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In US economic data, the producer price index (PPI) fell by 0.5% in July but was up by 9.8% on the year (survey: +10.4%). The core PPI (ex-food and energy) rose by 0.2% in July to be 7.6% higher on a year ago (survey: +7.7%). Initial jobless claims rose by 14,000 to 262,000 last week (survey: 265,000).

European sharemarkets closed mostly lower on Thursday. The pan-European STOXX 600 index rose by 0.1%. Shares of Aegon jumped 8.9% after the Dutch insurer raised its full-year forecast. But the German Dax index fell by 0.1% and the UK FTSE index dipped by 0.6%. In London trade, shares of Rio Tinto traded ex-dividend, falling by 3.7%, while BHP shares lifted by 1.0%.

US sharemarkets were mixed on Thursday. US producer prices unexpectedly fell in July for the first time in more than two years as energy costs declined. But with the US Federal Reserve set to keep its monetary policy tight, shares of big technology names like Tesla (- 2.6%) and Amazon (-1.4%) both fell. Walt Disney shares lifted 4.7% after the media giant posted stronger-than-expected subscriber numbers for the last quarter. The Dow Jones index closed up by 27 points or 0.1%. But the S&P 500 index fell by 0.1% and the Nasdaq index slid 75 points or 0.6%.

US treasuries were weaker on Thursday (yields higher) as investors bet the US Federal Reserve will press on hiking interest rates as US inflation remains high. The US Treasury sold US$21 billion of 30-year notes at a yield of 3.106% into soft demand. US 10- year yields rose by around 11 points to near 2.89%. And US 2-year yields lifted by around 3 points to near 3.24%.


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Major currencies were mostly stronger against the US dollar in European and US trade. The Euro rose from lows near US$1.0277 to highs near US$1.0362 and was near US$1.0325 at the US close. The Aussie dollar lifted from lows near US70.71 cents to highs near US71.36 cents and was near US71.05 cents at the US close. But the Japanese yen eased from near 131.80 yen per US dollar to JPY133.13 and was near JPY133.05 at the US close.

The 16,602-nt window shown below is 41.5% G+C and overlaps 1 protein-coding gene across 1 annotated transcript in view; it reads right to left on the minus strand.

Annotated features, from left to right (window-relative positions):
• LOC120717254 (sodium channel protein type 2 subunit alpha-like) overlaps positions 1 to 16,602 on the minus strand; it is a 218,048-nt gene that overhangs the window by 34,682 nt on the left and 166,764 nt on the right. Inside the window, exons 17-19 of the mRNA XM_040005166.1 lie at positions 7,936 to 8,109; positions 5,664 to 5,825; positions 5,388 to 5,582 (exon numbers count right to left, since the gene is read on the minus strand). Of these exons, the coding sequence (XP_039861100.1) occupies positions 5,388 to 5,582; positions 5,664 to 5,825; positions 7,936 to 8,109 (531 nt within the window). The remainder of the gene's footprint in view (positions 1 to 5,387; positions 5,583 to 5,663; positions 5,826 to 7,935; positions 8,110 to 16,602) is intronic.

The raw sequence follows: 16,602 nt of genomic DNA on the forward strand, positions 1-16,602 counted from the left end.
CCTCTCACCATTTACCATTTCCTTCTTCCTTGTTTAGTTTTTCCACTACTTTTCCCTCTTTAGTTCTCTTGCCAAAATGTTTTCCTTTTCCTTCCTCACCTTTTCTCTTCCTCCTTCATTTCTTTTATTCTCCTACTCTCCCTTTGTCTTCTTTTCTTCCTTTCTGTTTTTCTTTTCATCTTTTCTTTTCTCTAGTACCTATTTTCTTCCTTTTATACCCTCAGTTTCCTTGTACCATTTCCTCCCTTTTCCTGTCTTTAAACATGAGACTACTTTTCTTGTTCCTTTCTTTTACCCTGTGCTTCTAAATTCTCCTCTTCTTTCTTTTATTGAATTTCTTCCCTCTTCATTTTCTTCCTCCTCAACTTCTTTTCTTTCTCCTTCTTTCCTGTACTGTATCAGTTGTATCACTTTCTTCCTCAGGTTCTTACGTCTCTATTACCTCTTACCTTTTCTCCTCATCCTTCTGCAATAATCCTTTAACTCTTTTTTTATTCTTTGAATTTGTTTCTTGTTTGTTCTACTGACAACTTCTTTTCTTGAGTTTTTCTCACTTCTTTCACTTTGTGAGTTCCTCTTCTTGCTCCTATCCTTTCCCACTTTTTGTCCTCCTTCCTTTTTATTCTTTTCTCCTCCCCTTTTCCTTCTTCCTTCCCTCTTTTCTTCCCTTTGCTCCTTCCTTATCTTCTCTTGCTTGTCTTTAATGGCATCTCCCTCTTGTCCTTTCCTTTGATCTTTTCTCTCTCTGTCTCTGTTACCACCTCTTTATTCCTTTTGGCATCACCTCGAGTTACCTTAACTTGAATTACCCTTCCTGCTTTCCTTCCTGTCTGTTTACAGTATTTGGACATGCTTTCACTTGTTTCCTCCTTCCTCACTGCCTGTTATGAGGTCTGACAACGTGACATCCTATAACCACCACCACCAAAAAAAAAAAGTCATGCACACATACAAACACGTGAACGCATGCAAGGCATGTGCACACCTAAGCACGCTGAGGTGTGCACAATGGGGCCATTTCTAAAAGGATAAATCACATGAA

Global oil prices rose on Thursday after the International Energy Agency raised its oil demand growth forecast. World oil consumption is expected to increase by 2.1 million barrels per day (bpd) this year, up by 380,000 bpd, from the previous forecast. OPEC expects oil demand to lift by 3.1 million bpd in 2022, down by 260,000 bpd from its previous forecast. The Brent crude price rose by US$2.20 or 2.3% to US$99.60 a barrel. And the US Nymex crude price added US$2.41 or 2.6% to US$94.34 a barrel.

Base metal prices rose on Thursday as the US dollar weakened. Slower US inflation also boosted risk appetite while concerns mounted over supply disruptions. Copper hovered near 6-week highs, up 1.0%. Nickel jumped by 5.2% with tin up 3.4%.

The gold futures price fell by US$6.50 an ounce or 0.4% to US$1,807.20 an ounce. Spot gold was trading near US$1,787 an ounce at the US close. Iron ore futures rose by US$1.74 or 1.6% to US$111.01 a tonne on reports that Chinese regulators will maintain stable property financing to support housing demand.

Published by CommSec